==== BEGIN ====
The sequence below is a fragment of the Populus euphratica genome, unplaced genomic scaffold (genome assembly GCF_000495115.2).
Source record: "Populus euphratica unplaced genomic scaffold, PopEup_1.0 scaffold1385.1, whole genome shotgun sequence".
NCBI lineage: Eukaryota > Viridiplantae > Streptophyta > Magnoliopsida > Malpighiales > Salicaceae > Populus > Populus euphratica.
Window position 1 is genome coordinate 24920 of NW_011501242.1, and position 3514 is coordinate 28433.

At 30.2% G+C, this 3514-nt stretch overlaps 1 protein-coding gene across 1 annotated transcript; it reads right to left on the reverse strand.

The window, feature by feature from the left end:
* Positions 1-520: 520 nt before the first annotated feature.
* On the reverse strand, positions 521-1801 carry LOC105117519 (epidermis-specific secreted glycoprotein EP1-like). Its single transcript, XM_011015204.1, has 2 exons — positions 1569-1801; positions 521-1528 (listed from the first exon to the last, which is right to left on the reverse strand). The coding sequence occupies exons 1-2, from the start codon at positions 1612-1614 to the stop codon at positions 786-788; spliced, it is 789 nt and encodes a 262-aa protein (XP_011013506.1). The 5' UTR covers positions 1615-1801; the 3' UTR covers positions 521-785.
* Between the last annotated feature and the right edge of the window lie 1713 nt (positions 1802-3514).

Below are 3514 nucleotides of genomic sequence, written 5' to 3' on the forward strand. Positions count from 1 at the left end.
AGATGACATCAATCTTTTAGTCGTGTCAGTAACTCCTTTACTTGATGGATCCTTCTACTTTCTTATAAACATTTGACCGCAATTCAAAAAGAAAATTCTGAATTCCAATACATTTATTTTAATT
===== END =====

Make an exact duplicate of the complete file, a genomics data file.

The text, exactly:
The sequence below is a fragment of the Populus euphratica genome, unplaced genomic scaffold (genome assembly GCF_000495115.2).
Source record: "Populus euphratica unplaced genomic scaffold, PopEup_1.0 scaffold1385.1, whole genome shotgun sequence".
NCBI lineage: Eukaryota > Viridiplantae > Streptophyta > Magnoliopsida > Malpighiales > Salicaceae > Populus > Populus euphratica.
Window position 1 is genome coordinate 24920 of NW_011501242.1, and position 3514 is coordinate 28433.

At 30.2% G+C, this 3514-nt stretch overlaps 1 protein-coding gene across 1 annotated transcript; it reads right to left on the reverse strand.

The window, feature by feature from the left end:
* Positions 1-520: 520 nt before the first annotated feature.
* On the reverse strand, positions 521-1801 carry LOC105117519 (epidermis-specific secreted glycoprotein EP1-like). Its single transcript, XM_011015204.1, has 2 exons — positions 1569-1801; positions 521-1528 (listed from the first exon to the last, which is right to left on the reverse strand). The coding sequence occupies exons 1-2, from the start codon at positions 1612-1614 to the stop codon at positions 786-788; spliced, it is 789 nt and encodes a 262-aa protein (XP_011013506.1). The 5' UTR covers positions 1615-1801; the 3' UTR covers positions 521-785.
* Between the last annotated feature and the right edge of the window lie 1713 nt (positions 1802-3514).

Below are 3514 nucleotides of genomic sequence, written 5' to 3' on the forward strand. Positions count from 1 at the left end.
AGATGACATCAATCTTTTAGTCGTGTCAGTAACTCCTTTACTTGATGGATCCTTCTACTTTCTTATAAACATTTGACCGCAATTCAAAAAGAAAATTCTGAATTCCAATACATTTATTTTAATT